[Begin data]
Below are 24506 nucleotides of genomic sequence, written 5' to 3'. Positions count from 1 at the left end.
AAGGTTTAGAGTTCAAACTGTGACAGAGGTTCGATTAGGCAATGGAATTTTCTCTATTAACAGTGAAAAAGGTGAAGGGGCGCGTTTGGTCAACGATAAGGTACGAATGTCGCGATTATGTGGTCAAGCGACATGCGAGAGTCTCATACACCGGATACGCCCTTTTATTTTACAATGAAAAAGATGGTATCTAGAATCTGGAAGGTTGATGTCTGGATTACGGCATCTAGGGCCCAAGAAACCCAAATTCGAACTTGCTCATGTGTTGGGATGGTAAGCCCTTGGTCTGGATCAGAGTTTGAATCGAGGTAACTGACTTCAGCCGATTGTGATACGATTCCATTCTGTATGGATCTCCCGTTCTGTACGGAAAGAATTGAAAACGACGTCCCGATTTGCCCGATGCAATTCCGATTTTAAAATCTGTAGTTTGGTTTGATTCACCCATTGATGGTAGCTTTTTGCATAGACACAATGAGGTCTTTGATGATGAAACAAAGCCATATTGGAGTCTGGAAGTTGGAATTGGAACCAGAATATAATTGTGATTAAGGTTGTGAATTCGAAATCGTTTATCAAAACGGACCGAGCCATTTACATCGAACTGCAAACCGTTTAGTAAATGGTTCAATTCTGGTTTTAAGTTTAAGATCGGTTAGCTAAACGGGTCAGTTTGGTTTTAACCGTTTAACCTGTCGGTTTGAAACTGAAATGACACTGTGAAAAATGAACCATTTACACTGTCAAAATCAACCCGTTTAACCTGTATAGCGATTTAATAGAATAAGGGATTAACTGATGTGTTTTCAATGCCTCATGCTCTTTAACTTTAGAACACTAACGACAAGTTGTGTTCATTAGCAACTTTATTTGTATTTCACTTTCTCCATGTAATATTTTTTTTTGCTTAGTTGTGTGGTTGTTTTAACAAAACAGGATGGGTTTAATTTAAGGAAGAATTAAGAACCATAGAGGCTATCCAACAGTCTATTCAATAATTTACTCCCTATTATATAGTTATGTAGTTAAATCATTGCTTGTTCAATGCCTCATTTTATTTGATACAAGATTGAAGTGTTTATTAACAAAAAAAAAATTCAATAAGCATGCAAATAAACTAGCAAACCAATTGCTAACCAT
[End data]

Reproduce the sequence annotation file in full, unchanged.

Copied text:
Below are 24506 nucleotides of genomic sequence, written 5' to 3'. Positions count from 1 at the left end.
AAGGTTTAGAGTTCAAACTGTGACAGAGGTTCGATTAGGCAATGGAATTTTCTCTATTAACAGTGAAAAAGGTGAAGGGGCGCGTTTGGTCAACGATAAGGTACGAATGTCGCGATTATGTGGTCAAGCGACATGCGAGAGTCTCATACACCGGATACGCCCTTTTATTTTACAATGAAAAAGATGGTATCTAGAATCTGGAAGGTTGATGTCTGGATTACGGCATCTAGGGCCCAAGAAACCCAAATTCGAACTTGCTCATGTGTTGGGATGGTAAGCCCTTGGTCTGGATCAGAGTTTGAATCGAGGTAACTGACTTCAGCCGATTGTGATACGATTCCATTCTGTATGGATCTCCCGTTCTGTACGGAAAGAATTGAAAACGACGTCCCGATTTGCCCGATGCAATTCCGATTTTAAAATCTGTAGTTTGGTTTGATTCACCCATTGATGGTAGCTTTTTGCATAGACACAATGAGGTCTTTGATGATGAAACAAAGCCATATTGGAGTCTGGAAGTTGGAATTGGAACCAGAATATAATTGTGATTAAGGTTGTGAATTCGAAATCGTTTATCAAAACGGACCGAGCCATTTACATCGAACTGCAAACCGTTTAGTAAATGGTTCAATTCTGGTTTTAAGTTTAAGATCGGTTAGCTAAACGGGTCAGTTTGGTTTTAACCGTTTAACCTGTCGGTTTGAAACTGAAATGACACTGTGAAAAATGAACCATTTACACTGTCAAAATCAACCCGTTTAACCTGTATAGCGATTTAATAGAATAAGGGATTAACTGATGTGTTTTCAATGCCTCATGCTCTTTAACTTTAGAACACTAACGACAAGTTGTGTTCATTAGCAACTTTATTTGTATTTCACTTTCTCCATGTAATATTTTTTTTTGCTTAGTTGTGTGGTTGTTTTAACAAAACAGGATGGGTTTAATTTAAGGAAGAATTAAGAACCATAGAGGCTATCCAACAGTCTATTCAATAATTTACTCCCTATTATATAGTTATGTAGTTAAATCATTGCTTGTTCAATGCCTCATTTTATTTGATACAAGATTGAAGTGTTTATTAACAAAAAAAAAATTCAATAAGCATGCAAATAAACTAGCAAACCAATTGCTAACCAT